HSR might promote further sprawl on the edges of our cities and encourage the development of satellite cities with high levels of car use for non work travel. It could also compromise the efficiency of metropolitan passenger and freight services that are accorded lower operational priority than HSR.

Some of the alleged benefits also warrant closer examination. For example, claims that HSR will promote regional development or reduce traffic congestion in major corridors like Sydney-Newcastle have not been tested and are not supported by evidence. I’ve argued before that the likely reduction in emissions from HSR is small and could be offset for a song compared to the cost of high speed rail.

There are also a number of claims that need to be tested for robustness before they are assumed into the business case. For example, the assumption that business travellers will travel from CBD to CBD rather than home to CBD has not been demonstrated. Nor has the claim that HSR will always have lower security costs.

This study is putting the cart before the horse – it sounds very much like the NBN way of doing things. No need for an evaluation of the costs and benefits, just jump straight in. Perhaps the charitable view is that Mr Albanese has to make certain compromises with other parties given the finely balanced nature of the Gillard government.

Much of the appeal of HSR seems to be its supposedly ‘visionary’ nature. The boosters claim it will be a ‘game changer’ like the NBN. Were it to offer the sort of massive reduction in travel times that cheaper air travel offered over rail and car beginning back in the 1950s, then yes it would be a ‘quantum leap’. But as far as I can see it’s a train that can go surprisingly fast and promises to match, but not exceed significantly, the origin to destination times we already take for granted with flying.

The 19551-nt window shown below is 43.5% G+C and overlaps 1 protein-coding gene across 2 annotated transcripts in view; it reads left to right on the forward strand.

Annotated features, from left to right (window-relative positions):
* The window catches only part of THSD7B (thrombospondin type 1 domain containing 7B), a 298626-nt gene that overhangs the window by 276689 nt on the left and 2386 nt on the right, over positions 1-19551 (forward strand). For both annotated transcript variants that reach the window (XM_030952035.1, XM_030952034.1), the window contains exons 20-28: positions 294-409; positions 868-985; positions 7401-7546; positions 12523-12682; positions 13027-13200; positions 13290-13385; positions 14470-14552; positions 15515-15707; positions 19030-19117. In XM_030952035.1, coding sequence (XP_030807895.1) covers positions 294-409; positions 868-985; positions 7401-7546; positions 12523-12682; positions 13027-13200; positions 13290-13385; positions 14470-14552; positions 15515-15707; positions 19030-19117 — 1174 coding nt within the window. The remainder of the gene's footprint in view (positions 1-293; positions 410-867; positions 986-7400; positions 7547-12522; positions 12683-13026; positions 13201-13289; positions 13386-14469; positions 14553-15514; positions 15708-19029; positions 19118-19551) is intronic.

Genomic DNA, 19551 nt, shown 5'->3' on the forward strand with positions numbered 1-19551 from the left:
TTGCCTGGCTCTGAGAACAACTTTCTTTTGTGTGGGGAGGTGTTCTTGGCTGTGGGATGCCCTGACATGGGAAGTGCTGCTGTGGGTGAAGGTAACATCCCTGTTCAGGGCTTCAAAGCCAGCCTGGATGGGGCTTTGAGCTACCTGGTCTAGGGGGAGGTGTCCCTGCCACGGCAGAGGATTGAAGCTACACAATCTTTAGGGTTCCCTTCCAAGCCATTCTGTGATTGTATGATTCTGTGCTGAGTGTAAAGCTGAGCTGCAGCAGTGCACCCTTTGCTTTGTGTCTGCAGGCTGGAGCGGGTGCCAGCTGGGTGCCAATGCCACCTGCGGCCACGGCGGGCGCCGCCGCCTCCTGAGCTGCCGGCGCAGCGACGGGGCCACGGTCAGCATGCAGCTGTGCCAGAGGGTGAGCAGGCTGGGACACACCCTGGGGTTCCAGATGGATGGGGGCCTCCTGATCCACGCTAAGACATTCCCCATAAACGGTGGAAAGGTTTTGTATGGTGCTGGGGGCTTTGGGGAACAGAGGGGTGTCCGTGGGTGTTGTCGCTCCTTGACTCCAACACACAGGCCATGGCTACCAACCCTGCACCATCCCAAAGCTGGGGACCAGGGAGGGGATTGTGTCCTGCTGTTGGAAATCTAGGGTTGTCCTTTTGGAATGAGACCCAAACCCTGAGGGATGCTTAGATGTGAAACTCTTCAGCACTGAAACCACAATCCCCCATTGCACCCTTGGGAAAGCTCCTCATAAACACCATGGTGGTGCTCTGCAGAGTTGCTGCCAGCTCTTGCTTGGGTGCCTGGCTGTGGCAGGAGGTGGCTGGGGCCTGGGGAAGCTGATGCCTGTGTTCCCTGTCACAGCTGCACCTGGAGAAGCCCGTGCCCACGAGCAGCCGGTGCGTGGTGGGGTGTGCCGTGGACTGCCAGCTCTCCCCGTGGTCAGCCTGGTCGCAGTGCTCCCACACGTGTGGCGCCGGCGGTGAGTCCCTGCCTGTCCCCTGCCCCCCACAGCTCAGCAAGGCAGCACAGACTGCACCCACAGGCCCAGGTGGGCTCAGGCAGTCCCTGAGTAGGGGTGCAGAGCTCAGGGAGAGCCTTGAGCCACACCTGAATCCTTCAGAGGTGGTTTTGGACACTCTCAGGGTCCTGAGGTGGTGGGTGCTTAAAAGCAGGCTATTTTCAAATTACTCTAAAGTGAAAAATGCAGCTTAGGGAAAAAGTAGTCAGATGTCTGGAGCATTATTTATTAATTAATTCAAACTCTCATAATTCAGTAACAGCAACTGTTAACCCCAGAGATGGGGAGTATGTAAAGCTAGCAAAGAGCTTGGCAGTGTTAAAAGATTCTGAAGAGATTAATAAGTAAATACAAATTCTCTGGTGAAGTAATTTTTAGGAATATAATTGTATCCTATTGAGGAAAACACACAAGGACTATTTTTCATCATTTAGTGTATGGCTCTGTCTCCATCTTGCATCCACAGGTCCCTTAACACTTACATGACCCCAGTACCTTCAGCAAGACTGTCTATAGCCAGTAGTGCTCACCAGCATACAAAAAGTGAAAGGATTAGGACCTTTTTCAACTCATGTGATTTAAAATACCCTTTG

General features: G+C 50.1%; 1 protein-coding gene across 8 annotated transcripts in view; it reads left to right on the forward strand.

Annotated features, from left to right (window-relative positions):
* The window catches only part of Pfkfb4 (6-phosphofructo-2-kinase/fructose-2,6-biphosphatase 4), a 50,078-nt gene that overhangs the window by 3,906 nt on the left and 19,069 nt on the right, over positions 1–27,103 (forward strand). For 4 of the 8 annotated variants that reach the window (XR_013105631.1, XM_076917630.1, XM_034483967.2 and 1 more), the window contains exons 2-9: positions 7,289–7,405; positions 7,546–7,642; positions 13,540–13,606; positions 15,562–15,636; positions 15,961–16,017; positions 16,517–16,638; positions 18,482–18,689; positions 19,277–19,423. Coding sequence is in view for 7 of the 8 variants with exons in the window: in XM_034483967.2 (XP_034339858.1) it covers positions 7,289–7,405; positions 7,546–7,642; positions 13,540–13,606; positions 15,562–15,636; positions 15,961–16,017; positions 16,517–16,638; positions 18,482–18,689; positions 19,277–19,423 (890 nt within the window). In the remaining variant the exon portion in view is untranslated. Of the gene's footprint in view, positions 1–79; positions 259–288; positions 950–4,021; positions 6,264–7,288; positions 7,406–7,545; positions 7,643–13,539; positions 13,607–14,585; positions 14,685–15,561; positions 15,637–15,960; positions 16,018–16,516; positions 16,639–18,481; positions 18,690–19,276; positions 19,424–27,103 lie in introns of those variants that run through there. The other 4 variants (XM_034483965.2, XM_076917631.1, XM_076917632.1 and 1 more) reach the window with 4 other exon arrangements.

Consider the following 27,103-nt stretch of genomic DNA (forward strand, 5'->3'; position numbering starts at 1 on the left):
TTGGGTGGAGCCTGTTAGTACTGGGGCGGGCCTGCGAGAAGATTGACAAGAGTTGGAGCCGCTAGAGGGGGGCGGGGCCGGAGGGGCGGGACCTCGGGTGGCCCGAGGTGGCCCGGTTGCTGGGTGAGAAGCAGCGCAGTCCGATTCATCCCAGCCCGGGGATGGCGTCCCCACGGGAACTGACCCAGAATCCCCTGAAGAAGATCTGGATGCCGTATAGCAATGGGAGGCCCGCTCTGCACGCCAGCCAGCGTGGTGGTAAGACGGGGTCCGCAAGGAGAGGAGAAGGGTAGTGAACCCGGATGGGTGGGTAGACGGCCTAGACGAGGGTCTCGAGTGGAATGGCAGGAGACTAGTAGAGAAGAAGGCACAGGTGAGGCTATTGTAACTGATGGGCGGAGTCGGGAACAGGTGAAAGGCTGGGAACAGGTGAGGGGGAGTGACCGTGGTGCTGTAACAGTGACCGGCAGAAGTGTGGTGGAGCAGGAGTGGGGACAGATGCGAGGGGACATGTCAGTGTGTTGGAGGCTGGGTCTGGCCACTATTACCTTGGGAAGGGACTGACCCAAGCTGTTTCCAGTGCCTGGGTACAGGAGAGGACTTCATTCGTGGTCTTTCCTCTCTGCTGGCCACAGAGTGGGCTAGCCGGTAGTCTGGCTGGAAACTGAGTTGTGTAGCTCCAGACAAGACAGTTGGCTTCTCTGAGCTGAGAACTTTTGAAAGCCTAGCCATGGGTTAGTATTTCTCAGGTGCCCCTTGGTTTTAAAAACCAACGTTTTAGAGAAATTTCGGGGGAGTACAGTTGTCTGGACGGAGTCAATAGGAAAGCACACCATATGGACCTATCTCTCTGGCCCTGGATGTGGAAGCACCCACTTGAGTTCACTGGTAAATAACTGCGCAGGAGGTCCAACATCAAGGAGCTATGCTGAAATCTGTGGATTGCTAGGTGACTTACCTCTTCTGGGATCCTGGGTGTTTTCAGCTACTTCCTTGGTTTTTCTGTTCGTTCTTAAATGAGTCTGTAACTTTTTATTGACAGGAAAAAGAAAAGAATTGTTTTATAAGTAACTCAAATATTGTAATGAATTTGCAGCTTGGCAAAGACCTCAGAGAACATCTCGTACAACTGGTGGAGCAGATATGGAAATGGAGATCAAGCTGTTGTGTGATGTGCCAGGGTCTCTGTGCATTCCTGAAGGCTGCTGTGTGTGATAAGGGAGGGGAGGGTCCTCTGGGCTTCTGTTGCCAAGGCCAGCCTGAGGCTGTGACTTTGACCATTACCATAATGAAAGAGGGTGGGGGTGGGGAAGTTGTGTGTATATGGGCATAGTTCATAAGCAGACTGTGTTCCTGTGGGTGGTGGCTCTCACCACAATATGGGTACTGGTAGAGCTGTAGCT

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8 Comments on “Is High Speed Rail the new NBN?”

  1. jack horner says:

    It’s amusing that sober Treasury guidelines usually call for cost benefit analysis of major infrastructure projects – with the unspoken rider, ‘except for the MOST expensive projects’.

    The most expensive projects don’t need CBA because they are regarded as ‘nation-building’, and the promoters are afraid that CBA might rain on the parade.

    It’s also interesting how you get this cargo-cultish enthusiasm about VFTs, when there are probably a hundred ways in which you could spend the same money on improving the existing regular railways, freight and passenger, for greater benefit. Opportunity cost again.

    You would think the VFT boosters, being interested in trains, would consider this aspect, but they don’t seem to. The fact that railways exist already on similar routes, and would benefit from more investment, is completely ignored. (NB I realise that regular railways and VFTs have different markets and technical paramaters, and are not interchangeable).